As MPs brace for another vote in Parliament on Friday, aimed at approving the final batch of so-called prior actions demanded by Greece’s creditors, new concerns have arisen over the objections of foreign officials to a new education bill perceived as plunging universities into the past.
Finance Minister Euclid Tsakalotos and Labor Minister Effie Achtsioglou met with SYRIZA MPs on Thursday in a bid to overcome lingering objections to some outstanding economic measures which have already been agreed with Greece’s creditors but have yet to be legislated.
They must be passed into law if Greek officials are to secure bailout funding, and a positive statement on debt relief, at a Eurogroup meeting scheduled for June 15.
Although the pending prior actions have been agreed with Greece’s creditors, they ruffled some feathers among SYRIZA MPs as they include freezing pensions until 2022 and concessions on labor rights for workers in the private sector. Tsakalotos and Achtsioglou were said to have had a difficult afternoon talking around dissenters.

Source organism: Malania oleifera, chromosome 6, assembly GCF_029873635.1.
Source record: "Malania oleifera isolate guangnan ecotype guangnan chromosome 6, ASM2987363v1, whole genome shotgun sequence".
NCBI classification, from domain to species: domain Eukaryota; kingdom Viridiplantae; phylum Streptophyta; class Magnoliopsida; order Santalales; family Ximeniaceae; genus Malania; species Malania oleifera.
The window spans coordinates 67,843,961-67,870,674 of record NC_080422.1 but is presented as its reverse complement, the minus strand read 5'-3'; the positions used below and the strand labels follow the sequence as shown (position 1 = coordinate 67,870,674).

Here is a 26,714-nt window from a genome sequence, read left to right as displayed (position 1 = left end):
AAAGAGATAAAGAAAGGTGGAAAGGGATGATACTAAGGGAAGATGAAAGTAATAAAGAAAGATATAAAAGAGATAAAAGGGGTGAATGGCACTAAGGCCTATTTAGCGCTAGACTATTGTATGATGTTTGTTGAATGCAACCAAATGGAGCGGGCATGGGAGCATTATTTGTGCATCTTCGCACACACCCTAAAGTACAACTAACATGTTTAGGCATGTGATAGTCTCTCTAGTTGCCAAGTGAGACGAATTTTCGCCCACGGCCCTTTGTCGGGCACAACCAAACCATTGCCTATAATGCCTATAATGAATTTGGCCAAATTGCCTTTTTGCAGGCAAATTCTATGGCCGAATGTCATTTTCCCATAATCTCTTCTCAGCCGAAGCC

Nevertheless, it is thought that there are unlikely to be defections in Friday’s vote.
The government did not table the prior actions in Parliament as a separate bill but tagged it onto another piece of legislation relating to fishing regulations in the Mediterranean, an apparent bid to play down the unpopular measures. But the move prompted heavy criticism from the political opposition.
Meanwhile, the government has a new headache. According to sources, Greece’s foreign creditors object to several aspects of a new bill aimed at overhauling Greek universities and technical colleges.
The bill, which is currently under public consultation, aims to increase the role of students in the management of universities and, controversially, will make it more difficult for police to enter university grounds, essentially reinstating an asylum law that the previous conservative administration had revoked.
Another provision foresees exempting 40 percent of students enrolled in postgraduate programs from paying university and college fees.
Creditors reportedly believe the latter provision will make Greek higher education institutions less competitive. They are also said to be concerned about the general thrust of the reforms which bring back old practices.